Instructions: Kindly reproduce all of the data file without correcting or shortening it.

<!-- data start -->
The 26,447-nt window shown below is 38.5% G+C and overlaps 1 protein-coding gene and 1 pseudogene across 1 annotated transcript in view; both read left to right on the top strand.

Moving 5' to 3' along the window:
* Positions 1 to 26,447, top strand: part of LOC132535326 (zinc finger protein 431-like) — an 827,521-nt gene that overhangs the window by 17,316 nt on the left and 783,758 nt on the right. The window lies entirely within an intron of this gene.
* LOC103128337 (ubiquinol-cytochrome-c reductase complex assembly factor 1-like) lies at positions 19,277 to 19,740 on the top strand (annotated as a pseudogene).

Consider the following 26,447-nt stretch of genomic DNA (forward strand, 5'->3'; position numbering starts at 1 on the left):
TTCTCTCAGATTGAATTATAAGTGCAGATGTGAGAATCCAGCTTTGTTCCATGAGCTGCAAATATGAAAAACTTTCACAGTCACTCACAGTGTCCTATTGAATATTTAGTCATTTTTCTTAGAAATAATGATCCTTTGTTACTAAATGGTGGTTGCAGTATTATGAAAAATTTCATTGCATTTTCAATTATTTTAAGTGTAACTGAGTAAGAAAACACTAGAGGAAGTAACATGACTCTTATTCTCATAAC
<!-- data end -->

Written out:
The 26,447-nt window shown below is 38.5% G+C and overlaps 1 protein-coding gene and 1 pseudogene across 1 annotated transcript in view; both read left to right on the top strand.

Moving 5' to 3' along the window:
* Positions 1 to 26,447, top strand: part of LOC132535326 (zinc finger protein 431-like) — an 827,521-nt gene that overhangs the window by 17,316 nt on the left and 783,758 nt on the right. The window lies entirely within an intron of this gene.
* LOC103128337 (ubiquinol-cytochrome-c reductase complex assembly factor 1-like) lies at positions 19,277 to 19,740 on the top strand (annotated as a pseudogene).

Consider the following 26,447-nt stretch of genomic DNA (forward strand, 5'->3'; position numbering starts at 1 on the left):
TTCTCTCAGATTGAATTATAAGTGCAGATGTGAGAATCCAGCTTTGTTCCATGAGCTGCAAATATGAAAAACTTTCACAGTCACTCACAGTGTCCTATTGAATATTTAGTCATTTTTCTTAGAAATAATGATCCTTTGTTACTAAATGGTGGTTGCAGTATTATGAAAAATTTCATTGCATTTTCAATTATTTTAAGTGTAACTGAGTAAGAAAACACTAGAGGAAGTAACATGACTCTTATTCTCATAAC